"Hello! It's me again. This is a weird one, and if it gets posted, some people are going to just hate what I did with the source. Ah, well. I'm very proud of this, but explanation is needed. I've been obsessed with the work of Alva Noto (Carsten Nicolai) for years now, and this is another piece that was heavily influenced by both his Transspray series, such as this, and his piano cut-and-pasting work with Ryuichi Sakamoto, such as this and this. In fact, he has an incredible series of several albums called Xerrox, which has a lot of office machine sounds as part of the pieces, which I obviously drew from heavily here. I don't want to give you a huge rundown of his discography, but to let you know where I was coming from with my own "Xerrox Salad" (an homage to Noto and a pun on Robin Beanland's "Rock Solid"... hopefully that extra r will keep the hounds at bay), it's a combination of the machine sound stuff, the piano stuff, and the source tune.
"Rock Solid" is essentially a 90s club song with a simple repeating chord progression, so I added some heavy sidechained bass... but it's mostly sub, not in the right key, and eventually disappears. It's just as much noise as anything. There are tons of cut-up piano snips here, and much of them have the gain cranked and compressed, which is another EDM trope, but that kind of signal boosting also brings out the strange background noises in some of the sampled piano notes (often it's little noises from the sampling room). Piano is a percussive instrument, and bringing that kind of hidden clamor to the surface and then using snips and stabs of it really creates almost a new kind of instrument that amplifies both the percussive and melodic qualities of it. Not rolling back transients so you get that tasty "pop" when a new clip starts is a big part of that, too. This is also a kind of an "art-damaged" way of composing, but the source is a dance track, so I also tried to keep the pretense down and keep the song interesting and somewhat with a beat. That said, I did add words by Longfellow recited by my great-grandfather in front of his fireplace (from a tape from 1979 - I never met the guy, but he has a great voice) taken from the song "The Legend of the Crossbill." The final section has that sprinkling of nostalgic fairy dust, I think. Whew!
I think this track is ugly and beautiful at once. I'm sorry for such a long write-up."
Very cool; shared inspirations between this and the P3 mix, but this is a little less experimental - for the first minute or so, I kept waiting for a sick trap beat to drop. But it never did. Sick trap beat or not, this definitely could have been the bones of something in the lofi hip-hop arena, but Hudak instead opts for a stripped-down, more minimalist affair. Chimpazilla was a fan:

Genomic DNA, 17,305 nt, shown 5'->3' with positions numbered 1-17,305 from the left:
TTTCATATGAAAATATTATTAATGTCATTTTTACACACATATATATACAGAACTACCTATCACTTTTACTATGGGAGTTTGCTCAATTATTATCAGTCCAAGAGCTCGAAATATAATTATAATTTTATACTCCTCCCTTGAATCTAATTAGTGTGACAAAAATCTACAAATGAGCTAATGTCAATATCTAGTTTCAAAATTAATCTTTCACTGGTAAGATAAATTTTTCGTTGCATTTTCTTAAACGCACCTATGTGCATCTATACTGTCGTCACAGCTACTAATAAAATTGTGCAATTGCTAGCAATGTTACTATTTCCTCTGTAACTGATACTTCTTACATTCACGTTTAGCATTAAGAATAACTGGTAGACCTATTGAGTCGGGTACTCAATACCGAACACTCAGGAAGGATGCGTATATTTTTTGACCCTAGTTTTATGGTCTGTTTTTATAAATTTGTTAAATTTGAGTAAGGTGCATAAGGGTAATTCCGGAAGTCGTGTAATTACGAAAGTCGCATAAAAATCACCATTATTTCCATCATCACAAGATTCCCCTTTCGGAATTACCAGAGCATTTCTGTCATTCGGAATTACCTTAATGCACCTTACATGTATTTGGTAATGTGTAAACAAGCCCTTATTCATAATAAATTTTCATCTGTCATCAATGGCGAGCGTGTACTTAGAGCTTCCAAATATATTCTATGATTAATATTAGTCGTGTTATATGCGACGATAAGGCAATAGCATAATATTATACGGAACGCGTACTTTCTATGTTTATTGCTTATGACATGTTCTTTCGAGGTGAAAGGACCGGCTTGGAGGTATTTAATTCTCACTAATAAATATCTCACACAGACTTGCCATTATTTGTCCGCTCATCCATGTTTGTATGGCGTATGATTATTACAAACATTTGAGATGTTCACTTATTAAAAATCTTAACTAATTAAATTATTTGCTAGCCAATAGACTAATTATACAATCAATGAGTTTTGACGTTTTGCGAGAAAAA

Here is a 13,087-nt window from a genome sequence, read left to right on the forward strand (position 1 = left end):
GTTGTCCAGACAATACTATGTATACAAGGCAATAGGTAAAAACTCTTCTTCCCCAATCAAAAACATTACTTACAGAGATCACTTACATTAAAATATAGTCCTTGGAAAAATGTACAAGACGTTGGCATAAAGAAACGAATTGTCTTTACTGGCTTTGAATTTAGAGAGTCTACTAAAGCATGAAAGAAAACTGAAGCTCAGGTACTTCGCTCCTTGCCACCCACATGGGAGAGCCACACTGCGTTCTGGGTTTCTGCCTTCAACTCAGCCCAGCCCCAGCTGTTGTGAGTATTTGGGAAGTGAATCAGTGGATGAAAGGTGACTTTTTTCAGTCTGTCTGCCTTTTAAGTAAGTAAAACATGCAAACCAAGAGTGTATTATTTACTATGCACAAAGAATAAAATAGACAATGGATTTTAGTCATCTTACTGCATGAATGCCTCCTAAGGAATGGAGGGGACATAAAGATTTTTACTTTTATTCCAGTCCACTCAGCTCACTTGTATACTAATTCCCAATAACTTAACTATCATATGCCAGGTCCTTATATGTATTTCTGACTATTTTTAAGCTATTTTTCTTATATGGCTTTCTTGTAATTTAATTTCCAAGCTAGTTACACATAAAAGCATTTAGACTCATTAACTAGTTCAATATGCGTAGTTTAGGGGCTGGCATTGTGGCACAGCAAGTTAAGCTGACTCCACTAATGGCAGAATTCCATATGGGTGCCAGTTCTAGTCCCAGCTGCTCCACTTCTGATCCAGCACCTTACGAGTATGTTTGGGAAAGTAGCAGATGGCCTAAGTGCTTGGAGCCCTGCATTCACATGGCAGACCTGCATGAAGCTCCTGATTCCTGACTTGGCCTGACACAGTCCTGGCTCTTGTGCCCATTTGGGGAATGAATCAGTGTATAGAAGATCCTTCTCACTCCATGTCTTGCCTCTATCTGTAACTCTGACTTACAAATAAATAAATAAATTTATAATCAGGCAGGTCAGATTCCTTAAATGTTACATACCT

"I LOVE the approach to this remix. The heavy well-produced glitching, sampling and sub bass gives a wonderfully calming and yet unsettling atmosphere. The piano artifacts fit in perfectly. This sounds amazing on my setup and the soundscape is huge and varied, that perfect combo of full and empty at the same time. The short vocal section is a very interesting, thought-provoking and intimate interlude (wow, your great-grandfather!). This is the kind of track that I really dig but it won't be everyone's cup of tea."
Or coffee, but that's why humans developed a variety of beverage options. The melody ends up feeling both chill and melancholy, due to the isolation & negative space, and the attention to discrete panning is a big part of what makes the sound design tick so effectively. Emunator adds:
"This track is challenging to grasp, but equally rewarding for those who give it a chance, especially on repeat listens. One aspect that particularly stood out to me was the contrast created during moments where you briefly let up on the glitching, such as from :56-1:28 or during the excellent spoken word section at 2:42, where you simply let the notes decay naturally. It gives context to the sonic madness that surrounds it, and also helps craft a more structured, dynamic arrangement. This stylistic choice makes the track all that much stronger as a complete musical statement to me."
It's a transformative, deep-dive into the outlying possibilities that Beanland's EDM-styled source suggests, realized in a unique & arresting fashion. On first playthrough I just assumed that the spoken-word reading was a public domain artifact from somewhere/somewhen, but it's especially neat that it's a personal time capsule from Hudak's family past - the year I was born, even - finding its way to new ears in a radically new context. Another distinct, engaging arrangement from Michael, which stands on its own but also serves as a continuation/refinement of his previous Persona 3 mix. Enjoy!
Sources Arranged (1 Song)
- Piano,Sound FX,Vocals: Voice Acting
- Effects > Glitching
Effects > Reversing
- 7,147,362 bytes
- Size: 7,147,362 bytes
- MD5 Checksum: f2da80565660ea2bfda657c8da98283d
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